Table 1 Baseline demographics and clinical findings of COVID-19 individuals with or without olfactive and gustatory disfunction with hospital admission determined using multivariate analysis
Table 2 Risk estimation in OGD vs no OGD patients

There was statistical relation in multivariate analysis for OGD in gender, more frequent in female 12.41% vs 8.67% in male, related with age, more frequent under 65 years, presence of HTA, dyslipidemia, diabetes, smoking, renal insufficiency, lung, heart, cancer and neurological disease. We did not find statistical differences in pregnant (p = 0.505), patient suffering cognitive (p = 0.484), liver (p = 0.1) or immune disease (p = 0.32) (Table 1). There were inverse relation (protective) between OGD and prone positioning (0.005) and death (< 0.0001), but no with ICU admission (0.165) or mechanical ventilation (0.292) (Table 3).

Table 3 Cox multivariate regression analysis regarding anosmia and other risk factors associated with in-hospital death

On multivariate logistic regression, OGD was found to be inversely related to death in COVID-19 patients. The odds ratio was 0.26 (0.15–0.44) (p < 0.001) and Z was − 5.05 (Table 3, Fig. 1). On the other hand, hypertension, renal insufficiency, autoimmune disease, oxygen saturation below 92% and age over 70 were independent risk factors for death.

Fig. 1
figure 1

Cox multivariate regression OR analysis regarding anosmia and other risk factors associated with in-hospital death. Y axis diseases, X axis odds ratio


OGD has become an important symptom in COVID-19. It is a frequent symptom, affecting about 40% of outpatients and also an important infection and infective marker [3, 11, 12]. Although in our series, the prevalence of OGD was 8.5% (504 patients), this could be explained because inpatients use to be younger and have severe disease and it could be possible that anosmia is more frequent in mild disease [10]. In fact, in our study, this dysfunction was more frequent in younger patients (< 52 years 15.80% vs 56–65 y. 15.48% vs 66–76 y. 7.05% vs > 76 y. 3.47 p < 0.000). Our results are in line with other inpatients studies [13]. Female were significantly more affected by these dysfunctions (12.41% than male 8.67% p < 0.0001). This finding is according to previous studies [4, 8, 9]. The olfactory and gustative dysfunction was significantly more frequent in Afro-Americans and Latino-American than Caucasian or Asian people (p < 0.0001). There were only 19 pregnant patients and we do not find any differences among them.

One interesting point is that anosmia was significantly more frequent in smokers (27.85% vs 10.16% p < 0.0001) and there was no relation with hypertension. These findings could be related to a previous lesion of nasal mucosa because the tobacco and predisposes to a higher olfactive epithelium lesion or the immune system has a higher reaction because of periodic toxic stimulation.

Patients reporting a loss of smell have fivefold decreased risk of death (OR 0.26 p > 0.001) compare with those without this disorder, and it was not related to any other factor. These findings confirm previous studies, and it seems clear that the presence of anosmia would imply a more benign prognosis of the disease [9, 10]. Indeed, the olfactory system is a unique neuroimmune interface where interaction between nervous and immune systems [14]. It is well known that virus or environmental toxicants can induce inflammatory responses, including infiltration of immune cells and production of cytokines [15, 16]. This inflammation can induce olfactive sensitive neurons degenerations and apoptosis as a protective mechanism [17]. Because the health of the central nervous system (CNS) is likely to be heavily influence by the immune status of the olfactory system, the reactions should be harmonic, because new olfactory sensory neurons (OSN) may help in the repair of nasal damaged tissue [18]. On the other hand, immune cells in the olfactory mucosa regulate the depletion of old OSN and generation of new OSN [19]. This situation could explain our results that patients with an immune disfunction could have less OGD, because could be a lower immune reaction and therefore less epithelial and olfactive cells degeneration.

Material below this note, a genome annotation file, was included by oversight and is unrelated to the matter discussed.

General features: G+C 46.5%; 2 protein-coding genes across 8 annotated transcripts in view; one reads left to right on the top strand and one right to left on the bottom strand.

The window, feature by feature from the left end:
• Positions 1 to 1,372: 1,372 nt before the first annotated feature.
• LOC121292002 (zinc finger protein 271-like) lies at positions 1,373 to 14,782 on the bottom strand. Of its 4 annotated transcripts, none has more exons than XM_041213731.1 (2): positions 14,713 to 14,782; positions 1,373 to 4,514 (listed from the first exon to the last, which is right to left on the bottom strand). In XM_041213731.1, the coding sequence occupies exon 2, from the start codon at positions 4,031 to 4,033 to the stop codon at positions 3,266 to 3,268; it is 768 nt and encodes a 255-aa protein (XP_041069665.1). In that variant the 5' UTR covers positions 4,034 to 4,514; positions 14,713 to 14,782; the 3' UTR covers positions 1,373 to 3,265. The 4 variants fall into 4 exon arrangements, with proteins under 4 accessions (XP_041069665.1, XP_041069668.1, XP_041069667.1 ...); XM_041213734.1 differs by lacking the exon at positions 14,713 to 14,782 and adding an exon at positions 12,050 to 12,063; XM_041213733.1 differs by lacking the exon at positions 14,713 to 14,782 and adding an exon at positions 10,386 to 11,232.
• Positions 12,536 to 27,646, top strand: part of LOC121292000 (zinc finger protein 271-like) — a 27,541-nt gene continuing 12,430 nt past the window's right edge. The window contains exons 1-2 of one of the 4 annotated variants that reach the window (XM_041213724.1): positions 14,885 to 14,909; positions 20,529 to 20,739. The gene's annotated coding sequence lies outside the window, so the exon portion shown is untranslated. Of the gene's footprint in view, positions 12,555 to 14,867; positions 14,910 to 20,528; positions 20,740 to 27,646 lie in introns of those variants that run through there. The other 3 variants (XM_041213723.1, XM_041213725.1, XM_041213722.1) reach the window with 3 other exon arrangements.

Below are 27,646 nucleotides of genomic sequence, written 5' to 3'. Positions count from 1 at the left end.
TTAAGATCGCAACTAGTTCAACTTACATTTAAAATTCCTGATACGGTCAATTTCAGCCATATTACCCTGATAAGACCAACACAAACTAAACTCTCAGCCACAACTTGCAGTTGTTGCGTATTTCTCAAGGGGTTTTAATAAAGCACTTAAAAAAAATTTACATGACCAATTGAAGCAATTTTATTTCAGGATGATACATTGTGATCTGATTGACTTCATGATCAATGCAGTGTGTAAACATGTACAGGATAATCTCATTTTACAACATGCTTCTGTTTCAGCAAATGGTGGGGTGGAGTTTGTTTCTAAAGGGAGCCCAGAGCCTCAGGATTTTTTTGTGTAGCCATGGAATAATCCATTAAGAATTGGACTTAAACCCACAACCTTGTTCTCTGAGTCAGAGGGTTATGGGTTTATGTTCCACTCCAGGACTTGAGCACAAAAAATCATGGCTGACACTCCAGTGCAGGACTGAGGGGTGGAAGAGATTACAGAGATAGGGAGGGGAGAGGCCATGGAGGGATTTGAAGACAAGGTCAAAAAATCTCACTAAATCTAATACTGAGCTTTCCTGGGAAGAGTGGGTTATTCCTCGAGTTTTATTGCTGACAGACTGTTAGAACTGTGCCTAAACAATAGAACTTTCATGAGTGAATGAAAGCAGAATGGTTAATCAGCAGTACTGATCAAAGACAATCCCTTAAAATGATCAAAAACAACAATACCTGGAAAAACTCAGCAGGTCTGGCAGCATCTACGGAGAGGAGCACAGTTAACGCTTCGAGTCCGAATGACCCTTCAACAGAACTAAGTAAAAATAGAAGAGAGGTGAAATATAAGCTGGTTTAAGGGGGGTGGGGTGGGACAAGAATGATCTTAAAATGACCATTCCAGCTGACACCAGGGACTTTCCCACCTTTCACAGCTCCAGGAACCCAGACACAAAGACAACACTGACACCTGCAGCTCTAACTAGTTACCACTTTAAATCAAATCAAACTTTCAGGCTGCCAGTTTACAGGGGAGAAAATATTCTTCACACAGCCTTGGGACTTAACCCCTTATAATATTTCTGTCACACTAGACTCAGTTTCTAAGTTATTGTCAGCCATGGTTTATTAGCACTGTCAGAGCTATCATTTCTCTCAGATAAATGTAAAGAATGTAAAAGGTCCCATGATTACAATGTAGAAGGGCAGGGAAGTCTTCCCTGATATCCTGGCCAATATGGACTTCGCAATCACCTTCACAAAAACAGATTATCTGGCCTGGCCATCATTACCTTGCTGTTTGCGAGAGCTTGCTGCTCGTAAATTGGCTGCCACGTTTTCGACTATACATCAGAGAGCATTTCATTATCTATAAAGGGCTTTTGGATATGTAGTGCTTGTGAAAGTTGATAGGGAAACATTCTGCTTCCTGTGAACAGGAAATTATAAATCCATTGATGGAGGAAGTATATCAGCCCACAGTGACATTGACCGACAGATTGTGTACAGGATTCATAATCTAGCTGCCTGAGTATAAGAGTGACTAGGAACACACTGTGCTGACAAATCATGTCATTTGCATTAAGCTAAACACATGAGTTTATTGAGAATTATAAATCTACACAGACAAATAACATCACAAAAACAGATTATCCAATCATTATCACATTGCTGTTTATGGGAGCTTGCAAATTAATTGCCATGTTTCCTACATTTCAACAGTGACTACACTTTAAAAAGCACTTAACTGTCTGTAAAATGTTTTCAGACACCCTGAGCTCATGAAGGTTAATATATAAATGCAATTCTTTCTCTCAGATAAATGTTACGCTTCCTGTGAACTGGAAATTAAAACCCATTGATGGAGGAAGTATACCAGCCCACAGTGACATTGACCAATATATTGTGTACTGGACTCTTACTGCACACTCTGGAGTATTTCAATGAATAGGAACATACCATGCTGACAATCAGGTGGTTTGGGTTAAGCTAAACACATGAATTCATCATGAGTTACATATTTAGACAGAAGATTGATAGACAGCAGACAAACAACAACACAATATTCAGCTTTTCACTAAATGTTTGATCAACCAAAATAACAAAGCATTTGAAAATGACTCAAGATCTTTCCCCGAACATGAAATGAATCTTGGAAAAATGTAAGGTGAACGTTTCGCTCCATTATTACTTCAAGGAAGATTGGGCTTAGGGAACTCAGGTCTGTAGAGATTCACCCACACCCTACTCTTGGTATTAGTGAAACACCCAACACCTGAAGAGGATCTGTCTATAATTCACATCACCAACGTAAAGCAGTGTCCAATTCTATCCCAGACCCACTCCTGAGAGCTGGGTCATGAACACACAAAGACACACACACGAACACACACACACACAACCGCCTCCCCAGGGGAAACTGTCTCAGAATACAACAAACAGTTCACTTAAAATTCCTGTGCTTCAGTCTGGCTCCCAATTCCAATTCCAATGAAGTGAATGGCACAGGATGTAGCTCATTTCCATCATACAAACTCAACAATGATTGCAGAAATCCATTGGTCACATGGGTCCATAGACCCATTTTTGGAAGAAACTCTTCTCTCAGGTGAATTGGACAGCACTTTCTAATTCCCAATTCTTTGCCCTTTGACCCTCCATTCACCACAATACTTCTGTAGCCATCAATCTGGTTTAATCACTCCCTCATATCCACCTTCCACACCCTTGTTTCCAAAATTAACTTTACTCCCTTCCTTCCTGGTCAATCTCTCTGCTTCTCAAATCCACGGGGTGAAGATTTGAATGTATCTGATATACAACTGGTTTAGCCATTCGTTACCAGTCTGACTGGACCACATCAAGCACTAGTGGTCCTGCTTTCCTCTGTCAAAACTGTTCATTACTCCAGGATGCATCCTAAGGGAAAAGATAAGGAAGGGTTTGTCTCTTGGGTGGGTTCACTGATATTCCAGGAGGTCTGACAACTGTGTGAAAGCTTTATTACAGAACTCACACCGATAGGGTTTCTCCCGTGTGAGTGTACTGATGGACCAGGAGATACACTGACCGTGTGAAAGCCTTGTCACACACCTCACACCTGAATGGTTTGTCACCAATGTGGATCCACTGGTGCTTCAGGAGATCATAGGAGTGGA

The pathophysiological point of view is quite interesting. Our group, like others, has already hypothesized about the possible relation between anosmia and CNS viral invasions [4, 20, 21]. In fact, the olfactory nerve is a traditional way because is excused to the external world [22, 23]. Other viruses like poliovirus or influenza use this route [24]. And there is evidence that another coronavirus can reach the CNS direct through the olfactory bulb [25, 26]. Nevertheless, it has not been demonstrated the neurotropism of SARS-CoV-2, and the neurological symptoms seems to be more related to the cytokine storm than to direct invasion. Most of the cerebrospinal fluid (CSF) analysis has been negative for SARS-CoV-2 RCP, and our study shows a better prognosis something clearly different from those seen in other viruses like influenza [27]. For all those reasons, we agree that the anosmia have to be related to the invasion of the olfactive epithelium and the possibility of neuroinvasion has to be relatively low and could be more related with Neuropilin-1 [28, 29]. Furthermore, from the biological plausibility the olfactive sensitive neurons that do not express ACE2 receptor which is fundamental in the SARS-CoV-2 cell invasion [28,29,30]. Indeed, there is an elevated ACE2 expression in the olfactory neuroepithelium (230). Most of MRO studies shown normal olfactory bulb or an inflammation that could be related to both, cytokine liberation or neuronal invasion [7, 31, 32].

We believe that a prior nasal epithelium invasion by SARS-CoV-2 should activate normal immunological reactions in patients and promoted type 1 IF activating anti-viral immunity and suppression of hyperinflammation [33, 34]. This means that infected cells are rapidly cleared, viruses are inactivated by neutralizing antibodies and there is minimal inflammation [34]. Avoiding in this way a dysfunctional immune response with excessive infiltration of monocytes, macrophages and T cells, the systemic cytokine storm and the secondary pulmonary and multiorgan damage [34].

The presence of anosmia is essential in the diagnosis of SARS-CoV-2 infection, but also could be important when in categorize patients and also in therapeutic decision-making. Even more, knowing that it is an early symptom of the disease. Knowing that other conditions as being Afro-American or Latino-American, Hypertension, renal insufficiency, or increase of RCP imply a worse prognosis we could develop a clinical score to estimate the vital prognosis for COVID-19 patients.

The exact pathogenesis of SARS-CoV-2 that causes olfactory and gustative disorders remains unknown but for sure is absolutely related to the prognosis. This point is relevant, insomuch as could be a plausible way to find a treatment. For this reason, study the anosmia and dysgeusia mechanism in COVID-19 seems to be fundamental. Further prospective studies are needed to confirm our results.